Daily Archives: April 24, 2017

The Demerara Window – the Colonial Air Conditioner – By Murtland Haley

The Demerara Window – the Colonial Air Conditioner – By Murtland Haley

‘Red House”. High Street. Kingston. Georgetown

Before Independence in 1966, Guyana, then British Guiana was a colony of Britain. Berbice, Essequibo and Demerara were controlled and occupied by the Dutch, Spanish and French before being ceded to the British in 1814.

 

In 1831, Essequibo-Demerara and Berbice were combined as one colony, British Guiana. Based on the occupation and colonisation of Guiana by these European nations, much of the initial architectural designs would have been influenced by European style and culture. The buildings bearing these qualities which have survived until today can be described as historic.

Therefore, Guyana’s architectural legacy would be a combination of architectural styles from these colonisers. However, since Britain was the last to leave, Victorian architecture dominated. These styles would have been altered somewhat to accommodate the climatic conditions specific to Guyana.   Continue reading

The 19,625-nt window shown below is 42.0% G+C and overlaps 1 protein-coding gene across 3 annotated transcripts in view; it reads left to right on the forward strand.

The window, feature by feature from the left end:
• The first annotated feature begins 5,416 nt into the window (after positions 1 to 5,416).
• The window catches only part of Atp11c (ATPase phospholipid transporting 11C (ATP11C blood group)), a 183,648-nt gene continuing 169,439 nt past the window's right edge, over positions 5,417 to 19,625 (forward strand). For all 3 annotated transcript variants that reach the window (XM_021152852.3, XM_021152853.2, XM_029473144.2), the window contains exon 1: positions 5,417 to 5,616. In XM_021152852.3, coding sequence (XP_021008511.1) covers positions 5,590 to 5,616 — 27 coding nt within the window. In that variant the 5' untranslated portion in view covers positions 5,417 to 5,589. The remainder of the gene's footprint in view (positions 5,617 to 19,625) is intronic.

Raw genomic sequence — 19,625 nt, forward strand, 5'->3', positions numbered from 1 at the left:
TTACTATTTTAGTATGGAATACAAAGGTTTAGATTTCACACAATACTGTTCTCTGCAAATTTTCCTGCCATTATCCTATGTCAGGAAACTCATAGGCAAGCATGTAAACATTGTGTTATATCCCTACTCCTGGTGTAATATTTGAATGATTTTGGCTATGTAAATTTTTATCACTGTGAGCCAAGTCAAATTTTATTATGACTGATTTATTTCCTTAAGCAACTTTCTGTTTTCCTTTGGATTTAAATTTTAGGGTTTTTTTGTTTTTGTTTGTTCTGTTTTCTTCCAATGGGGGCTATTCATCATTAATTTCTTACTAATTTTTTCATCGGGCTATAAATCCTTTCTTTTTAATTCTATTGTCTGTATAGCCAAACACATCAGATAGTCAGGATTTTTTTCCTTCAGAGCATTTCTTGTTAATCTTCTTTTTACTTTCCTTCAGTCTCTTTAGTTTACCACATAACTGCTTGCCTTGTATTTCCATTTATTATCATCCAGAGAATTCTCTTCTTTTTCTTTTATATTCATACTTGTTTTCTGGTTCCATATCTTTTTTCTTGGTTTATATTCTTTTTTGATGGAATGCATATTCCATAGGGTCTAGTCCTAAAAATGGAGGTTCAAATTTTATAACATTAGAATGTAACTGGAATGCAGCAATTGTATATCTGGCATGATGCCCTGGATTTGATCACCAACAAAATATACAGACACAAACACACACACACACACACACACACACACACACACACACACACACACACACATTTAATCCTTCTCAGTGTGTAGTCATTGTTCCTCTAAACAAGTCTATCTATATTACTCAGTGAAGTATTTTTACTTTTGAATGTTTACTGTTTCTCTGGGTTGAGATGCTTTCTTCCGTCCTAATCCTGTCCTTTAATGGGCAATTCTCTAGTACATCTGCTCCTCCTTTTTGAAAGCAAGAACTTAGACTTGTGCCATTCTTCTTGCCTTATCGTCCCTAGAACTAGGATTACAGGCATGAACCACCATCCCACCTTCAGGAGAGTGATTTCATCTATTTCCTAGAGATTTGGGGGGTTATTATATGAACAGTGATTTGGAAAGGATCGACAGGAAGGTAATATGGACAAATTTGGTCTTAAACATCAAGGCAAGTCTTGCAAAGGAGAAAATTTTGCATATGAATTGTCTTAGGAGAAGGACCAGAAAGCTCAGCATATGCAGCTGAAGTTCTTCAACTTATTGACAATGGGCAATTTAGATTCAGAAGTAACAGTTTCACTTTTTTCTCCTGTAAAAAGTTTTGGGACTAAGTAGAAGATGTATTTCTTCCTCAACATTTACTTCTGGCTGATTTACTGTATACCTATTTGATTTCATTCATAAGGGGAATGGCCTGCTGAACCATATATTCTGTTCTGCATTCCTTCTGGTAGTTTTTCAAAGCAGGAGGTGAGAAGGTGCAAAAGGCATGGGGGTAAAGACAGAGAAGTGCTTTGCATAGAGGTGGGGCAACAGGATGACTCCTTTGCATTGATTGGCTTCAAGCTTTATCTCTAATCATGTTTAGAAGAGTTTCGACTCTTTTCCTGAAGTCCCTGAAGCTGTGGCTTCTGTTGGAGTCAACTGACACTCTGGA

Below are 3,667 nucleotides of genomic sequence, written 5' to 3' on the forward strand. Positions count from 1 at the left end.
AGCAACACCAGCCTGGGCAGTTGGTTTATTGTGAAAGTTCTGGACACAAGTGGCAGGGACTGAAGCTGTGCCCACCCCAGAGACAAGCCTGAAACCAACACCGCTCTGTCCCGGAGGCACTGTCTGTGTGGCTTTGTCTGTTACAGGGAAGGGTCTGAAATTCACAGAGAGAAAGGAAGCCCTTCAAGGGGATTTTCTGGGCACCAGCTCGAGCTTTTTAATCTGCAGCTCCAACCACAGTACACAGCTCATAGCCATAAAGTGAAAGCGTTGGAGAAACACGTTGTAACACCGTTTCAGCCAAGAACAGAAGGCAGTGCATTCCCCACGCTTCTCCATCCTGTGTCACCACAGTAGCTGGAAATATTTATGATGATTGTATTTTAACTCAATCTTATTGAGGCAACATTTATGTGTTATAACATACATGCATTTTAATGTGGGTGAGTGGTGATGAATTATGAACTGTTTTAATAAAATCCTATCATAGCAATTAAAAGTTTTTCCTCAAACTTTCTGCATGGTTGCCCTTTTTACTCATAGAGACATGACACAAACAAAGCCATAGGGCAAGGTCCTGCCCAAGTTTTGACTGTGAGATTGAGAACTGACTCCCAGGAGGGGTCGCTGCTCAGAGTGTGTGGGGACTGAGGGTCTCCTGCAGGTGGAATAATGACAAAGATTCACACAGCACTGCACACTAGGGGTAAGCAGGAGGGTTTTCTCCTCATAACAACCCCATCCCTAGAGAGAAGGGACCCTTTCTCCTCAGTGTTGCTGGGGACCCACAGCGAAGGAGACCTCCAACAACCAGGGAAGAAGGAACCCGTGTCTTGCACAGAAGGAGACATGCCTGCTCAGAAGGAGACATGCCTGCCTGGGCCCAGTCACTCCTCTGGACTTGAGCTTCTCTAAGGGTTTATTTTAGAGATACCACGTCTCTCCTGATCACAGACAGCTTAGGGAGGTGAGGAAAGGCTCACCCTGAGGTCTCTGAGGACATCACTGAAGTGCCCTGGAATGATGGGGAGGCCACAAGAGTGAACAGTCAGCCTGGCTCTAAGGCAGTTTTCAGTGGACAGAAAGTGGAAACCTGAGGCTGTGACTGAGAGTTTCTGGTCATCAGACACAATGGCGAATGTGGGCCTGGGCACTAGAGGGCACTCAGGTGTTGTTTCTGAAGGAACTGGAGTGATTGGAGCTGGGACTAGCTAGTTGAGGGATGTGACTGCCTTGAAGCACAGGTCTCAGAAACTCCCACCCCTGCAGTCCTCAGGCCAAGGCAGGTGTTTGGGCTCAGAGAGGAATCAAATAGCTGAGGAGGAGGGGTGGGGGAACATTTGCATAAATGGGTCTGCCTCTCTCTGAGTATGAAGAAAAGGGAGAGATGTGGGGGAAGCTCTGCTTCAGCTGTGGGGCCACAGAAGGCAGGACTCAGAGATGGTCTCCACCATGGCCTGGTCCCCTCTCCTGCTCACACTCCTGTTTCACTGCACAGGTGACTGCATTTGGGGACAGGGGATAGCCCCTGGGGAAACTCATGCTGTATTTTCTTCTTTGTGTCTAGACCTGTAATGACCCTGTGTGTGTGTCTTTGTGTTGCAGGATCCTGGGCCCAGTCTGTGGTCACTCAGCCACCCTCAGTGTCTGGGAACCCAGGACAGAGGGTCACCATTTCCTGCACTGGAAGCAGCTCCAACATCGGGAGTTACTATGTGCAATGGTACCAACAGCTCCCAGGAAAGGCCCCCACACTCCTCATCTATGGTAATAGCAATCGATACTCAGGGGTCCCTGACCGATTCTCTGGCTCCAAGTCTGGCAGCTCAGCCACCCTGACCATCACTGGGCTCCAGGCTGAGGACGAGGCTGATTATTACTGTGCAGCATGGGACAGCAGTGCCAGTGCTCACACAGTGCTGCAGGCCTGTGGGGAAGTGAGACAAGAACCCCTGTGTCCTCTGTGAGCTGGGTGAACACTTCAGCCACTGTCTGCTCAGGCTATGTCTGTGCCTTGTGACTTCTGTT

Several detained at anti-government protest in Suriname

Several detained at anti-government protest in Suriname

Suriname protest march

PARAMARIBO, Suriname; Riot police in Suriname detained several individuals including a union leader during anti-government protests in the capital Paramaribo. During the fourth demonstration since April 6, participants called on the government to stop its “policies of destruction”. Numerous protesters chanting anti-government slogans even called for president Desi Bouterse to resign.     Continue reading

France confronts more domestic discontent — in French Guiana

France confronts more domestic discontent — in South America

Map of The Guianas

April 18, 2017 – Washington Post Global Opinions contributing columnist.

You would think that France, with its 400-year history as a colonial power, would be better at managing its overseas territories. Yet a simmering confrontation between the authorities in Paris and protesters in the French department of Guiana burst into violence on April 7, when several policemen were injured (and one hospitalized) during a demonstration.

Three days later, President François Hollande urged the protesters to end their actions and offered to meet with the territory’s elected officials to plan “Guiana’s future.” The activists turned down a meeting but temporarily lifted their barricades to let their fellow Guianese do their Easter shopping.    Continue reading

%d bloggers like this: